We first designed RACE primers to sequence the 5′ non-coding region (NCR) of ACLSV-GW. Total RNA was extracted from ACLSV PCR-positive tissue using the RNeasy Mini kit (Qiagen Inc., Hilden, Germany) and amplification performed with 5′ RACE system for Rapid Amplification of cDNA Ends, v. 2.0 (Thermo Fisher Scientific Inc., Waltham, MA, USA) by the respective manufacturers’ protocols, using Gene specific primers (GSP) for 5′ RACE PCR (Table 1). PCR conditions were: 5 min at 94°C, followed by 37 cycles of 30 s, 94°C; 30 s, 53°C; and 30 s, 72°C; and 7 min final extension, using Blend Taq® polymerase (TOYOBO Co., Osaka, Japan). Amplified products were purified with MG PCR Product Purification SV (MGMED Inc., Seoul, South Korea), cloned into T-blunt vector Solgent, Daejeon, South Korea, and sequenced (Macrogen Inc, Seoul, South Korea). Based on RACE results of 5′ NCR, and 3′ conserved NCR sequences of other ACLSV isolates, we designed primers SalI_T7_CL_F and T30_XbaI_CL_R (Table 1) to amplify the full length product. Total RNA (1 μg) from ACLSV infected tissue and 1 μg of Oligo dT18 (10 pmol/μl) primer were mixed with RNase-free water to 12 μl, and incubated at 65°C for 5 min. Then 2 μl of dNTPs (10 mM each), 1 μl RNase inhibitor, 4 μl 5× RT buffer, and ReverTra Ace-α-® (TOYOBO Co., Ltd.) were added to the RNA-primer mixture for cDNA synthesis, incubated at 50°C for 20 min, and the reaction terminated at 99°C for 5 min. The subsequent PCR mixture consisted of 1 μl cDNA, 25 μl 2× buffer, 1 μl SalI_T7_CL_F (10 pmol) and 1 μl T30_XbaI_CL_R (10pmol) (Table 1), 10 μl 2 mM dNTPs, 1 μl KOD FX neo (TOYOBO Co., Ltd.), and 11 μl distilled water. PCR conditions were: 2 min at 94°C, and 33 cycles of 10 s, 98°C; 30 s, 63°C; and 4 min, 68°C. PCR products were purified as above, digested with SalI and XbaI, cloned into binary vector pGD (Goodin et al., 2002; Fig. 1), and the cloned sequence of ACLSV-GW determined (Macrogen Inc.; GenBank accession number KX506849). A phylogenetic tree was constructed by the maximum-likelihood method with 1,000 bootstrap replicates, using MEGA version 6 (Tamura et al., 2013), to compare ACLSV-GW to 14 full-length ACLSV sequences available from NCBI GenBank. The full sequence of Cherry mottle leaf virus (CMLV; Trichovirus) was used as outgroup for the phylogenetic tree. Sequence alignment was performed using Clustal Omega and DNAMAN (Lynnon LLC, San Ramon, CA, USA).

Sequence analysis indicated that ACLSV-GW is most closely related to Japanese isolate A4 (84% identity); four further isolates from Japan, India and China having > 80% nucleotide identities (Fig. 2) also fell within a clade of isolates from apple. Two other clades included isolates from stone (plum and peach) or pome fruit (apple, pear, and hawthorn), with a monophyletic clade of a peach isolate from the USA (Fig. 2). There is considerable diversity between isolates of ACLSV from different regions and hosts (e. g., Al Rwahnih et al., 2004; Katsiani et al., 2014), ranging from 67.2–90.2% full genome nucleotide identity (Guo et al., 2016; Niu et al., 2012). Based on the observed sequence identities and trade practices, we suggest that ACLSV-GW may be derived from apple graft-propagated material originally cultured in Japan.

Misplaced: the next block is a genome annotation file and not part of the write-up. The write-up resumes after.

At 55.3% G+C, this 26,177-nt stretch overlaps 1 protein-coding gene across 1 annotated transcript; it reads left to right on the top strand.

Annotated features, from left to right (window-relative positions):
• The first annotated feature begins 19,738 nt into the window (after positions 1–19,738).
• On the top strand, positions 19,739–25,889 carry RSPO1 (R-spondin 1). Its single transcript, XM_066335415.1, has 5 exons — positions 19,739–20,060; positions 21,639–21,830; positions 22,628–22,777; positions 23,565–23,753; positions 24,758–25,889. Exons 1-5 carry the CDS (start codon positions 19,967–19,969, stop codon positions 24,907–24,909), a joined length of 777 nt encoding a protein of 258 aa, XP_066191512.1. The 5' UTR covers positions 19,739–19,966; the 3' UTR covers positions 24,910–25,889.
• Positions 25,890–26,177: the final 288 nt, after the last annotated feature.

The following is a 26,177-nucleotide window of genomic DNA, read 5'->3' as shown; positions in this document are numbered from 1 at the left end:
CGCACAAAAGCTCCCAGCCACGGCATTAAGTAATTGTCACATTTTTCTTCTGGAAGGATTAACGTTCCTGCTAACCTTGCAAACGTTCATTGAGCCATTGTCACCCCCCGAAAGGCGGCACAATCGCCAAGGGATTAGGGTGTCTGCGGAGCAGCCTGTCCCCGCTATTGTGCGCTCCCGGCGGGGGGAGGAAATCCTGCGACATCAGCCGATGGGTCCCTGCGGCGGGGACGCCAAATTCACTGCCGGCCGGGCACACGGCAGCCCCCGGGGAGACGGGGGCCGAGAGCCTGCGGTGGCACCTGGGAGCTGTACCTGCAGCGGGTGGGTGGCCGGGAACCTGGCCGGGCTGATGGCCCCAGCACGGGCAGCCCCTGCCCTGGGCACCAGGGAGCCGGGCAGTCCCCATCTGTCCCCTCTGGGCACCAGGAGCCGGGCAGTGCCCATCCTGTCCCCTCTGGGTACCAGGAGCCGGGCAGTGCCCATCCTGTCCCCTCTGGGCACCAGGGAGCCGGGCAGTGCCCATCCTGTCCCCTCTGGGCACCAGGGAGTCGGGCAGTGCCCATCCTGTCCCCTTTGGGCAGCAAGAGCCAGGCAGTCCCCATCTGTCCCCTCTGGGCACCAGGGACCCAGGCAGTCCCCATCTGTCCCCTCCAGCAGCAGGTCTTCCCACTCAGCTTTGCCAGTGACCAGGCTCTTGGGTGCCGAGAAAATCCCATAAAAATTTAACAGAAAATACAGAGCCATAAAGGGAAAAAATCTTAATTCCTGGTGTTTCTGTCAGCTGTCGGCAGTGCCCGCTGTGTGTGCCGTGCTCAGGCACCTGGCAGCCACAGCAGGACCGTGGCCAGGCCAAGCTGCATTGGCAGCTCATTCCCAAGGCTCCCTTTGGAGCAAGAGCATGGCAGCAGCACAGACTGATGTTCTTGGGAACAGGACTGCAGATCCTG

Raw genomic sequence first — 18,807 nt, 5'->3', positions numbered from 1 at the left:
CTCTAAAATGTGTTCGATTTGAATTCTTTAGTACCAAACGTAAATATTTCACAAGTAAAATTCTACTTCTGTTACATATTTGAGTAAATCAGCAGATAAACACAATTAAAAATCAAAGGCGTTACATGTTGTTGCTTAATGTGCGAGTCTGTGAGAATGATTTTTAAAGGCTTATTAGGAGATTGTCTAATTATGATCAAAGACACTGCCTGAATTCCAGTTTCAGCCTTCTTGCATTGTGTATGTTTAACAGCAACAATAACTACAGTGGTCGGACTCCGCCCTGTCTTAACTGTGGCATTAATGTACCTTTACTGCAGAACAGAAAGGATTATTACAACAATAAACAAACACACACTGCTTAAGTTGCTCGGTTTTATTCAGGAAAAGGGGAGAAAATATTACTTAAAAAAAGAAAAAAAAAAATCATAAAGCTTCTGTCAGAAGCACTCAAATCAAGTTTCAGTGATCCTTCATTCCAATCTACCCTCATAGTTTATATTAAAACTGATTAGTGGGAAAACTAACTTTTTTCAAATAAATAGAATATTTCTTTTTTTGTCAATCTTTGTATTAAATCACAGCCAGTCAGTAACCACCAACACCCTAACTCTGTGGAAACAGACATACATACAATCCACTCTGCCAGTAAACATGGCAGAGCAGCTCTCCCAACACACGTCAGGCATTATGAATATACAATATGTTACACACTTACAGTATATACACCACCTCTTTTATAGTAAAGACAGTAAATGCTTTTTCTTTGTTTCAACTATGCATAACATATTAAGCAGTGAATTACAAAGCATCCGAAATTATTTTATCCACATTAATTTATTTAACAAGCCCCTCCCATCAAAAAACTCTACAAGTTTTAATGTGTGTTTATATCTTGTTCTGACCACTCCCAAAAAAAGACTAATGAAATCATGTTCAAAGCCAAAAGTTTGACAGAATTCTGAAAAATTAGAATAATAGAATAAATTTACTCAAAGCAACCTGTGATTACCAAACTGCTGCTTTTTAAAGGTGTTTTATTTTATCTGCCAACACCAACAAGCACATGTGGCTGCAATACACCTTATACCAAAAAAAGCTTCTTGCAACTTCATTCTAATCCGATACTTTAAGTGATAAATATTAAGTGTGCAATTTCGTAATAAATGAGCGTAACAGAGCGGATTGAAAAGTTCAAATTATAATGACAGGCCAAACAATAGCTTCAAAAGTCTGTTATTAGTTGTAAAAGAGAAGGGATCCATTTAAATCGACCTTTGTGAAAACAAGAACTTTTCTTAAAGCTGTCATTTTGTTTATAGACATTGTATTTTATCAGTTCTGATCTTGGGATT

An infectious clone of Japanese ACLSV isolate P-205 driven by the 35S promoter was infectious to C. quinoa by either biolistic or mechanical inoculation (Satoh et al., 1999); additional clones of P-205 driven separately by either the T7 or 35S promoters were infectious to C. quinoa (T7 transcripts; 35S, biolistic and agroinoculation), N. occidentalis (35S, biolistic and agroinoculation), and peach seedlings (35S, agroinfiltration) (Youssef et al., 2011). In our experiments we cloned a full-length Korean ACLSV isolate in a binary vector containing both the 35S and T7 promoters for versatile use by in vitro transcription or agroinfiltration from a single construct. For in vitro transcription plasmid DNA was linearized by digestion with XbaI, extracted twice with phenol/chloroform, then purified with MG PCR Product Purification SV. The transcription mixture contained 4 μg linearized plasmid DNA, 10 μl Transcription Optimized 5× Buffer, 5 μl 100 mM DTT, 50 units Promega, Madison, WI, USA, 5 μl rNTP capping mix, 5 μl 5 mM Ribo m7G Cap Analog, 40 units T7 RNA polymerase, and RNase free water to 50 μl. The mixture was incubated at 37°C for 1 h, and then an additional 20 units of T7 RNA polymerase added and incubated for 1 h longer. The integrity of transcribed RNA was evaluated by electrophoresis of an aliquot through a 1% agarose gel. The remainder of the mixture was precipitated with ethanol and eluted with 30 μl of GKP buffer pre-warmed to 58°C. Two leaves per C. quinoa plant were rubbed with 5 μl each of transcribed RNA. After 10 min, inoculated leaves were washed with distilled water. At 20 days post inoculation (dpi), total RNA of newly developed leaves near the top of plants were extracted by TRI Reagent® (Molecular Research Center Inc., Cincinnati, OH, USA) according to the manufacturer’s protocol and cDNAs were synthesized as described above. RT-PCR for detection was carried out as reported (Han et al., 2015). Fig. 3 shows leaves of C. quinoa inoculated with in vitro transcripts; although no obvious visible symptom were produced, RT-PCR of upper leaves yielded positive results, and bioassay verified that the leaves without symptoms contained infectious virus.